National Academy of Medicine
Individuals make decisions about health and well-being every day. Many of those decisions involve using and understanding numbers, and most of the decisions are made quickly, at home or at work, as a person goes about a daily routine. Even with adequate time, many people lack the skills to make good use of numerical information to help them make informed decisions. Health professionals and health systems also often communicate numerical information poorly, increasing the challenge.This paper aims to provide guiding principles for communicating numbers in a clear, simple way.
University of Michigan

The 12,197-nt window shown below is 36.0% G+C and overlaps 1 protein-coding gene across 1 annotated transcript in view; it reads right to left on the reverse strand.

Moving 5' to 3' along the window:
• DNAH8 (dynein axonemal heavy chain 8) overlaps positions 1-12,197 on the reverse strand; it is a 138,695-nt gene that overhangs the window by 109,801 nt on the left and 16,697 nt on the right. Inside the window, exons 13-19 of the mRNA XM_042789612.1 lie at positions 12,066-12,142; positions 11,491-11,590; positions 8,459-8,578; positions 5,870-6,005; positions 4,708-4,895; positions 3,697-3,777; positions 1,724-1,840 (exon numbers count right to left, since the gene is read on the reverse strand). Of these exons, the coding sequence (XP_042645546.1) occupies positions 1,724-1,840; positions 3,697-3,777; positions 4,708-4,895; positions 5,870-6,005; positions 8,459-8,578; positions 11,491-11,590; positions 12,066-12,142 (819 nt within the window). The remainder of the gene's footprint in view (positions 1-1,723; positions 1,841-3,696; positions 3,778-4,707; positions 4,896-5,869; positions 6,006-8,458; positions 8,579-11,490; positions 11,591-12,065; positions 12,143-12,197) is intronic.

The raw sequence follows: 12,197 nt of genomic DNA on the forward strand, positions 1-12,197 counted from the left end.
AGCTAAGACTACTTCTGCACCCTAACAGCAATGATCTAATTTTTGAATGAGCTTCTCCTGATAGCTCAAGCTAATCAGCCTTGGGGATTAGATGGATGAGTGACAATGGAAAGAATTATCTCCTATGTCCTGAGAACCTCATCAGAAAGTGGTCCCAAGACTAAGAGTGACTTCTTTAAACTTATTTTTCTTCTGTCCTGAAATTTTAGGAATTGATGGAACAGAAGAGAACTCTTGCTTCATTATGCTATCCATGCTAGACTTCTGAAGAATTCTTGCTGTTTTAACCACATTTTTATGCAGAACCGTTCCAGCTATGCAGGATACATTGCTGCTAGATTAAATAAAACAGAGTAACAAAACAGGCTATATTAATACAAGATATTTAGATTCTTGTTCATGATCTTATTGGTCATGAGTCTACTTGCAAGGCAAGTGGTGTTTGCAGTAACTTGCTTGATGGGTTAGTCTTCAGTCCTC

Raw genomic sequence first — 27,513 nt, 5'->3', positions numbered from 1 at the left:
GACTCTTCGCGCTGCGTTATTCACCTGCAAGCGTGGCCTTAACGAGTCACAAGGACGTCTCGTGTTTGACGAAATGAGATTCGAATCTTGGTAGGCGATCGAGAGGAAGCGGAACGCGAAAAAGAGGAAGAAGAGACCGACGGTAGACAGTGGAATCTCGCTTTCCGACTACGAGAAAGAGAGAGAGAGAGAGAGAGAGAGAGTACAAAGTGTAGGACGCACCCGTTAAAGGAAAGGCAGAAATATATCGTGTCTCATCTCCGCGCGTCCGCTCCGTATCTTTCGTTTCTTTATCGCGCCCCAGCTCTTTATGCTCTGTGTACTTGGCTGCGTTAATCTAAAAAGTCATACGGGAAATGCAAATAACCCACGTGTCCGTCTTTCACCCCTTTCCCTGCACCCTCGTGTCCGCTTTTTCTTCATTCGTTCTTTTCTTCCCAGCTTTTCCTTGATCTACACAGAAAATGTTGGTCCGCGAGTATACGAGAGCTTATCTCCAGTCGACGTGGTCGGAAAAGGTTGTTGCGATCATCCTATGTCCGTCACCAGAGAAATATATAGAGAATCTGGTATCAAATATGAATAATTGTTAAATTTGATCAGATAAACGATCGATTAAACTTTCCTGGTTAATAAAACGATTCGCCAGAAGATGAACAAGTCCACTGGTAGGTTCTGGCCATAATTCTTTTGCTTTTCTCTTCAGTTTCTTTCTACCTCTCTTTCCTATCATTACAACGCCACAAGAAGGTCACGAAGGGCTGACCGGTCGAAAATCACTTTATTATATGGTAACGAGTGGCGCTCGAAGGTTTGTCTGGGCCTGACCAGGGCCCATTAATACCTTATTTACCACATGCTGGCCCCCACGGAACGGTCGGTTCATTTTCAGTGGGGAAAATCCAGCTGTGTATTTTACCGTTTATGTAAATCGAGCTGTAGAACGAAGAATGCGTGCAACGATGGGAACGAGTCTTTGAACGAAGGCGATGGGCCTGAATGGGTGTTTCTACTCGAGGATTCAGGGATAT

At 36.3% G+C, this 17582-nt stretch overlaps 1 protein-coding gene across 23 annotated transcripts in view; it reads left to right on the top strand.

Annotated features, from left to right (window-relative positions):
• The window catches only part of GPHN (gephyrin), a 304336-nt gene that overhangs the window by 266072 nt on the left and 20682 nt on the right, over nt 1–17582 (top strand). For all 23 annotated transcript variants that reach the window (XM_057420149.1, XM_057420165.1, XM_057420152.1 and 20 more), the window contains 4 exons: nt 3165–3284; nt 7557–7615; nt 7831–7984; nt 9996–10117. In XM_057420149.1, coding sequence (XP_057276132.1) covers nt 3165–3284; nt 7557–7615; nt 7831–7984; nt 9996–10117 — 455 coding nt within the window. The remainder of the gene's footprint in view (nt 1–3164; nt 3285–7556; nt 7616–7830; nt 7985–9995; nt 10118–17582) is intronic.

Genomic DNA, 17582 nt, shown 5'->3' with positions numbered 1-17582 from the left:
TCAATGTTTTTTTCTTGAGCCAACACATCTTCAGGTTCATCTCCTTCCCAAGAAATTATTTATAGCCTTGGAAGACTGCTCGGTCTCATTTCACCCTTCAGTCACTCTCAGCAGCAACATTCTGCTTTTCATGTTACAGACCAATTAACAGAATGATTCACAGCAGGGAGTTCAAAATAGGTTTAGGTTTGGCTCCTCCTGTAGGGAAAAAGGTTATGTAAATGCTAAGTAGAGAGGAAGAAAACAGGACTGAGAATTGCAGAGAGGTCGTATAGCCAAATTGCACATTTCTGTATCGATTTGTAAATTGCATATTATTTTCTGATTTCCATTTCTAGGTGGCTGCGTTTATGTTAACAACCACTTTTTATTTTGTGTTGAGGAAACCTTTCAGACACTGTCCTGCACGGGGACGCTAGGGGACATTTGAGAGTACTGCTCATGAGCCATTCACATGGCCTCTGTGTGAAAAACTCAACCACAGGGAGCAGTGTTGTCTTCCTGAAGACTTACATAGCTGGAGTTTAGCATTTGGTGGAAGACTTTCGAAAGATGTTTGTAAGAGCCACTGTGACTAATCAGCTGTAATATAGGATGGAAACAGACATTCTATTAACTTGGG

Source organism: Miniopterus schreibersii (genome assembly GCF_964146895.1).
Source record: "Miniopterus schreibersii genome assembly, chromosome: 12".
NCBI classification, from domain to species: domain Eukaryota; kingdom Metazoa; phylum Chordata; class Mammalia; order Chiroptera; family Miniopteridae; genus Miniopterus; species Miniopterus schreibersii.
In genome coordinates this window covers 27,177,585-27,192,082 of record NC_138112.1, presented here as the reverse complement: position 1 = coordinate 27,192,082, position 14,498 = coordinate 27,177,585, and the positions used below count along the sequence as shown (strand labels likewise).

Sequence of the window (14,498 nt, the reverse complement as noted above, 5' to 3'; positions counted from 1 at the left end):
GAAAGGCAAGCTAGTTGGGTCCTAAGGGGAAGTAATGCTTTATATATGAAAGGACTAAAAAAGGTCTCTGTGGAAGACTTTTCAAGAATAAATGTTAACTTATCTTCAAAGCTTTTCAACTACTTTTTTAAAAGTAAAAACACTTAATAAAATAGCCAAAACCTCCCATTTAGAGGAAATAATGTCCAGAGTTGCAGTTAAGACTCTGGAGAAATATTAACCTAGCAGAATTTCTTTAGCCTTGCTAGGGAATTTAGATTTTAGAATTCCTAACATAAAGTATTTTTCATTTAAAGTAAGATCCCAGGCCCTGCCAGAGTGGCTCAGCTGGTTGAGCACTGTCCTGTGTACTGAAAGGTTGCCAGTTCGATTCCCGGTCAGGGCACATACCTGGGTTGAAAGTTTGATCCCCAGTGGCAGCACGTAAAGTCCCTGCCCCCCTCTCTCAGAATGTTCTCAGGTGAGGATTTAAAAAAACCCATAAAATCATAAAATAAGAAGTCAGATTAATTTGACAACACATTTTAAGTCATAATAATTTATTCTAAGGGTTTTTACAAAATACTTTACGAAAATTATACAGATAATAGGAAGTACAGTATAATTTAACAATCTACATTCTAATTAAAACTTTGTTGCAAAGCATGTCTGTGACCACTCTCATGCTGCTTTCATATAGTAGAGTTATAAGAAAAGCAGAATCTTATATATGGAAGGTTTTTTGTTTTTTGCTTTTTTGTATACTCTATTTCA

Sometimes known as pictographs, icon arrays are used as an evidence-based standard in medical risk communication. Icon arrays use a matrix of icons to represent an at-risk population, simultaneously displaying both the number of expected events and the number of expected non-events. This tool can be read simply by counting icons and clearly shows the part-whole relationship in both relative count and relative area. It is an example of Numeracy, which is how we communicate about numbers. Make your own downloadable, linked, or embedded visual graphic of risk/frequency.